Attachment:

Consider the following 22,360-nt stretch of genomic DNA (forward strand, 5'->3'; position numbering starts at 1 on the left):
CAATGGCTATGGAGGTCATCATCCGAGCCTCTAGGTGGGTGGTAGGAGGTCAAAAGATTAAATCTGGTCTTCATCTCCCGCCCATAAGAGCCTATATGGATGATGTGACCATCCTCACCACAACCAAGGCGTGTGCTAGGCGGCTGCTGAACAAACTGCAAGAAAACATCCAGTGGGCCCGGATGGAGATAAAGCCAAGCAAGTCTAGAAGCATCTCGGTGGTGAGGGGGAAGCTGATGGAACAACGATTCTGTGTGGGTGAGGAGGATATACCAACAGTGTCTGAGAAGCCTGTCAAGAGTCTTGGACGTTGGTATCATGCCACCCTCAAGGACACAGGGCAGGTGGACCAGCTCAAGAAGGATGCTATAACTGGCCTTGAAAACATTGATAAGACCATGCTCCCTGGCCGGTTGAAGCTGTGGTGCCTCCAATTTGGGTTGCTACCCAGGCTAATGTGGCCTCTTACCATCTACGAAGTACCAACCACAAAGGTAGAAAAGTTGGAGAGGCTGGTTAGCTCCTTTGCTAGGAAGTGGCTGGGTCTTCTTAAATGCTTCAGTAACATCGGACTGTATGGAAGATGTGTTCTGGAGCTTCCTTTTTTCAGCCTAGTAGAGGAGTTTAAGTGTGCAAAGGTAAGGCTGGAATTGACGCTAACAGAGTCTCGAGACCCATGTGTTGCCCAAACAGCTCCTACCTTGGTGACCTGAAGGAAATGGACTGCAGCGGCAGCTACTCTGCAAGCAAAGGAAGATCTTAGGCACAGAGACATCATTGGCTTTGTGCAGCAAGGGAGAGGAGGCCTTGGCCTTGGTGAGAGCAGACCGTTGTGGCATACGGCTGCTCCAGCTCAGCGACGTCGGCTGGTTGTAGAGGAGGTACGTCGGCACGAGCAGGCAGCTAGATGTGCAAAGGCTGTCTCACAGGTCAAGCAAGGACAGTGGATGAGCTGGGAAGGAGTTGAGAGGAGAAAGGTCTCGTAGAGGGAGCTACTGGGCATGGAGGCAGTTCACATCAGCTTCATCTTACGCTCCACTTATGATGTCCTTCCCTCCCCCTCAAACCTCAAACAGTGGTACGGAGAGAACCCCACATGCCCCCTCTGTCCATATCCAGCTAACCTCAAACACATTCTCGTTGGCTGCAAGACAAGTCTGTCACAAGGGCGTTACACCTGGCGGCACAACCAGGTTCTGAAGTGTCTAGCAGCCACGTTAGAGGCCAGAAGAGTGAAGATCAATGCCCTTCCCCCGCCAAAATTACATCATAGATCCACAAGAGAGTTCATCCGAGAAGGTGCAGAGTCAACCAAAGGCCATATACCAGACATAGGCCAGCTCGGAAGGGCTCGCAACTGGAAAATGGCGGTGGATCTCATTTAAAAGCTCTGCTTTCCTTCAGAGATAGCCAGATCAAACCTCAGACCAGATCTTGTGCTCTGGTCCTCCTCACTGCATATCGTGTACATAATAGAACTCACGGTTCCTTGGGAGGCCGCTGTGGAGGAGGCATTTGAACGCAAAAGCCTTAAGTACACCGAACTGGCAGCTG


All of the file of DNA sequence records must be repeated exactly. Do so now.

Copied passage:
Consider the following 22,360-nt stretch of genomic DNA (forward strand, 5'->3'; position numbering starts at 1 on the left):
CAATGGCTATGGAGGTCATCATCCGAGCCTCTAGGTGGGTGGTAGGAGGTCAAAAGATTAAATCTGGTCTTCATCTCCCGCCCATAAGAGCCTATATGGATGATGTGACCATCCTCACCACAACCAAGGCGTGTGCTAGGCGGCTGCTGAACAAACTGCAAGAAAACATCCAGTGGGCCCGGATGGAGATAAAGCCAAGCAAGTCTAGAAGCATCTCGGTGGTGAGGGGGAAGCTGATGGAACAACGATTCTGTGTGGGTGAGGAGGATATACCAACAGTGTCTGAGAAGCCTGTCAAGAGTCTTGGACGTTGGTATCATGCCACCCTCAAGGACACAGGGCAGGTGGACCAGCTCAAGAAGGATGCTATAACTGGCCTTGAAAACATTGATAAGACCATGCTCCCTGGCCGGTTGAAGCTGTGGTGCCTCCAATTTGGGTTGCTACCCAGGCTAATGTGGCCTCTTACCATCTACGAAGTACCAACCACAAAGGTAGAAAAGTTGGAGAGGCTGGTTAGCTCCTTTGCTAGGAAGTGGCTGGGTCTTCTTAAATGCTTCAGTAACATCGGACTGTATGGAAGATGTGTTCTGGAGCTTCCTTTTTTCAGCCTAGTAGAGGAGTTTAAGTGTGCAAAGGTAAGGCTGGAATTGACGCTAACAGAGTCTCGAGACCCATGTGTTGCCCAAACAGCTCCTACCTTGGTGACCTGAAGGAAATGGACTGCAGCGGCAGCTACTCTGCAAGCAAAGGAAGATCTTAGGCACAGAGACATCATTGGCTTTGTGCAGCAAGGGAGAGGAGGCCTTGGCCTTGGTGAGAGCAGACCGTTGTGGCATACGGCTGCTCCAGCTCAGCGACGTCGGCTGGTTGTAGAGGAGGTACGTCGGCACGAGCAGGCAGCTAGATGTGCAAAGGCTGTCTCACAGGTCAAGCAAGGACAGTGGATGAGCTGGGAAGGAGTTGAGAGGAGAAAGGTCTCGTAGAGGGAGCTACTGGGCATGGAGGCAGTTCACATCAGCTTCATCTTACGCTCCACTTATGATGTCCTTCCCTCCCCCTCAAACCTCAAACAGTGGTACGGAGAGAACCCCACATGCCCCCTCTGTCCATATCCAGCTAACCTCAAACACATTCTCGTTGGCTGCAAGACAAGTCTGTCACAAGGGCGTTACACCTGGCGGCACAACCAGGTTCTGAAGTGTCTAGCAGCCACGTTAGAGGCCAGAAGAGTGAAGATCAATGCCCTTCCCCCGCCAAAATTACATCATAGATCCACAAGAGAGTTCATCCGAGAAGGTGCAGAGTCAACCAAAGGCCATATACCAGACATAGGCCAGCTCGGAAGGGCTCGCAACTGGAAAATGGCGGTGGATCTCATTTAAAAGCTCTGCTTTCCTTCAGAGATAGCCAGATCAAACCTCAGACCAGATCTTGTGCTCTGGTCCTCCTCACTGCATATCGTGTACATAATAGAACTCACGGTTCCTTGGGAGGCCGCTGTGGAGGAGGCATTTGAACGCAAAAGCCTTAAGTACACCGAACTGGCAGCTG